Super slomo high-resolution space shuttle goodness
January 28, 2013 7:26 AM   Subscribe

Each space shuttle launch was documented by 125 cameras aimed at its engines, solid rocket boosters, orbiter, and umbilicals. The 45-minute film Ascent compiles the "best of the best": astounding 400 fps footage from three missions (STS-114, STS-117, and STS-124), produced by NASA aerospace engineer Matt Melis, and narrated by Melis and photographer Kevin Burke.
posted by googly (27 comments total) 71 users marked this as a favorite

 
Jumping around a little bit before I dive in,

WOW


WOW

That is just about the most amazing thing ever. Thank you.
posted by Blasdelb at 7:39 AM on January 28, 2013 [1 favorite]


This is gooder than good.
posted by ericost at 7:44 AM on January 28, 2013


Thank you, this is great. With the Apollo 1 anniversary yesterday and the Challenger anniversary today, I've been thinking a lot about the space program.
posted by roomthreeseventeen at 7:48 AM on January 28, 2013 [2 favorites]


For those hunting for a downloadable version: archive.org
posted by lumensimus at 7:52 AM on January 28, 2013


god dammit googly IM SUPPOSED TO BE WORKING AT WORK
posted by Mach5 at 7:52 AM on January 28, 2013 [2 favorites]


It's the commentary that really does it for me. Incredible!
posted by blue_beetle at 7:59 AM on January 28, 2013


Metafilter: pouring into the flame trench
posted by blue_beetle at 8:11 AM on January 28, 2013 [1 favorite]


This is the best of the web.
posted by Slarty Bartfast at 8:34 AM on January 28, 2013


Wow. Just started watching ... look at the engine that is leftmost in the frame between 4:15 and 4:30. As it really fires up, the entire rocket nozzle wiggles like it was made of gelatin.
posted by compartment at 9:38 AM on January 28, 2013


This is the best of the web.

This is the best of humanity. People working together to do incredibly difficult, almost impossible things for the advancement of us all. I am never so proud to be a citizen of this country then when I see stuff like this. Maybe space is a dead end, but just the sheer inspiration and example of this kind of thing is worth every penny.
posted by bartonlong at 9:46 AM on January 28, 2013 [7 favorites]


This is great! Thanks!
posted by brundlefly at 9:51 AM on January 28, 2013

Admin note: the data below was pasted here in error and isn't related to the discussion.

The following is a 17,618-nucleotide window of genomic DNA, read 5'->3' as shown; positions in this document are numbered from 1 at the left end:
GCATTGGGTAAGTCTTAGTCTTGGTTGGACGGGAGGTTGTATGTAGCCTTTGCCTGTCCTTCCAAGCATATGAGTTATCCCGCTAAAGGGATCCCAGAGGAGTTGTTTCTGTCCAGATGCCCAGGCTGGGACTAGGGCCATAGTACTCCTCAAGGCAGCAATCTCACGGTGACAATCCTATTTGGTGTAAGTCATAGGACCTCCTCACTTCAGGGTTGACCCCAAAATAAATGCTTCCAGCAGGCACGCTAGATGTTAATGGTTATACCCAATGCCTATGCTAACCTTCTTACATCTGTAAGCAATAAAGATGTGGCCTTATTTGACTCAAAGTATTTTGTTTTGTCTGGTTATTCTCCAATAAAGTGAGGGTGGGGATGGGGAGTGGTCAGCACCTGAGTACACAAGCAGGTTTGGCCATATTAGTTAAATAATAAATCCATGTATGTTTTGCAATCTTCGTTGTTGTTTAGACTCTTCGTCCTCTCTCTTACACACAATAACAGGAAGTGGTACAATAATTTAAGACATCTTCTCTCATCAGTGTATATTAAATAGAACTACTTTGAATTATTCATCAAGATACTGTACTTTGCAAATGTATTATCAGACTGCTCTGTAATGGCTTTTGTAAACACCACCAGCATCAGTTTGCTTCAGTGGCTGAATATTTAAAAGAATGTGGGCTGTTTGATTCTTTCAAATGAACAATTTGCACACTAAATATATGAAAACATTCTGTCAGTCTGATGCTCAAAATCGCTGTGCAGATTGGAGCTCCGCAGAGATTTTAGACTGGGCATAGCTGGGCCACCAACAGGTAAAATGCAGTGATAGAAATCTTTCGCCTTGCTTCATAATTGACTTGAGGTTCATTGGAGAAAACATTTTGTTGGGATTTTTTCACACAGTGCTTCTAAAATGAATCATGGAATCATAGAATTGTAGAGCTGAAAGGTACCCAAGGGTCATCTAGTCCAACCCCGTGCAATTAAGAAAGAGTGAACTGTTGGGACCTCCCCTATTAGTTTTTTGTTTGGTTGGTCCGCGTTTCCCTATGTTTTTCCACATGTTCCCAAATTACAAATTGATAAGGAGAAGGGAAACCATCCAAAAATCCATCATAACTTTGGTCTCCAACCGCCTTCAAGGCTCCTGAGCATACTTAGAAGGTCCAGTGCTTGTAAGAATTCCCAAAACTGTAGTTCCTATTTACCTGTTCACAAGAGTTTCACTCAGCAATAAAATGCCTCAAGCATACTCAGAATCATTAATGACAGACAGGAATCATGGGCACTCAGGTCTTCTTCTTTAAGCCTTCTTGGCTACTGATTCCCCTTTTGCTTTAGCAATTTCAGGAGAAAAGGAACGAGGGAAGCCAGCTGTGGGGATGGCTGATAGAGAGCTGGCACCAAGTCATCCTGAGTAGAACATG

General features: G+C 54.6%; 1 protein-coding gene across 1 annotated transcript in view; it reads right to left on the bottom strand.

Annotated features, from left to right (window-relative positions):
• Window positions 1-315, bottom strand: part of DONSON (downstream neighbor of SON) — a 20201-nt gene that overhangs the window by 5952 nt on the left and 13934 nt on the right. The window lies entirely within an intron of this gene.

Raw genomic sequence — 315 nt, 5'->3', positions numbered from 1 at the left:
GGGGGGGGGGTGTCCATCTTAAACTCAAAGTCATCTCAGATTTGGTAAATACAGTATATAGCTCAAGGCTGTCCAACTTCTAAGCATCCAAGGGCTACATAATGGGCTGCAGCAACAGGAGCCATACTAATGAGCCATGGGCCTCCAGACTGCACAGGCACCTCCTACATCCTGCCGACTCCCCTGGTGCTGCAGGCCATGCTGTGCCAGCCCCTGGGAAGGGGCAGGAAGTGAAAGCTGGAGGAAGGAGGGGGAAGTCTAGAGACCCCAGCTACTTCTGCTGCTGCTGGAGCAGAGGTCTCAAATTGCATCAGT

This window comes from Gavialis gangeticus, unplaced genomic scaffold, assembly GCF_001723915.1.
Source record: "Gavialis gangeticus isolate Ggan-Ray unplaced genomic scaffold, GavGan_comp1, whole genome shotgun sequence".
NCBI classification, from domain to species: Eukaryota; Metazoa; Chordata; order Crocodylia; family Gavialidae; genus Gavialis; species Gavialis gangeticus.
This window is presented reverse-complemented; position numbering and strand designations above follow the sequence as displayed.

Watching this when I get home. I gawked at the first 5 minutes in bug-eyed amazement before realizing that I had to get back to work...
posted by schmod at 10:23 AM on January 28, 2013


compartment -

That jiggle gives you a really good idea of some of the forces at play that gave the engineering team several sleepless years. The engine bells are cooled prior to ignition where they go from something like -300 degrees farenheit to close to +6,000 degrees in a matter of seconds.

That initial jolt is so severe it causes the entire bell to contract and expand like jelly.

Amazing it works at all, isn't it? ;-)

The SSME program team did some incredible work under an almost impossible timeline. It was by far the most complicated and dangerous part of the shuttle program and the fact that there were really only two "minor" failures during the whole program is amazing. To say the SSME is a wonder of the modern world is an understatement. It is brilliant.

One final note - the third generation SSME was under development when the shuttle program was cancelled in 2004. Upgrades over the years had made the engines more reliable, easier to service and less expensive to maintain, but the MK3 changes were going to be the most far reaching. The goal of this program was to eliminate the need for a complete removal and overhaul after each mission. If memory serves me, work was about 75% complete on the program and would have allowed NASA to refurb the SSMEs after something like 3-4 flights instead of every one. It would have shaved a significant amount of time off of orbiter turnaround.
posted by tgrundke at 10:28 AM on January 28, 2013 [6 favorites]